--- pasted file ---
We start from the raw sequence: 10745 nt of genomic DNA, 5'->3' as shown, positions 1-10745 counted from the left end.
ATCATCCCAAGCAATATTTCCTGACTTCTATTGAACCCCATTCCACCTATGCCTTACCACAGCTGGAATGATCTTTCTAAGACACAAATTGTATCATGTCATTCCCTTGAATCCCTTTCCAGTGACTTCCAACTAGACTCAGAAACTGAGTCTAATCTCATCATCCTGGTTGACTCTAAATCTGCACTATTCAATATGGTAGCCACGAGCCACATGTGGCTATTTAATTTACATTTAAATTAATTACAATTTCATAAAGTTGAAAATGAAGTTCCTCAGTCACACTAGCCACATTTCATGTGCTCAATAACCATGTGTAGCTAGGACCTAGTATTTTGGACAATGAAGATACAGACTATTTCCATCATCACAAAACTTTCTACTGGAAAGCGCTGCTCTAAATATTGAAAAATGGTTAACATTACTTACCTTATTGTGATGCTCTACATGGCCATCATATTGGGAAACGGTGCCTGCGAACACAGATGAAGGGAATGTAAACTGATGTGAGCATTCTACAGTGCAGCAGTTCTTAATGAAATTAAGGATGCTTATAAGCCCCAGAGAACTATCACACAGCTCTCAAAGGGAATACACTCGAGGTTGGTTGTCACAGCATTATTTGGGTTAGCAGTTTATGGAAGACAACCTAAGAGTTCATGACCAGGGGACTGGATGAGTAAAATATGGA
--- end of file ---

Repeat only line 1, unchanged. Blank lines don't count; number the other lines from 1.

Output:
We start from the raw sequence: 10745 nt of genomic DNA, 5'->3' as shown, positions 1-10745 counted from the left end.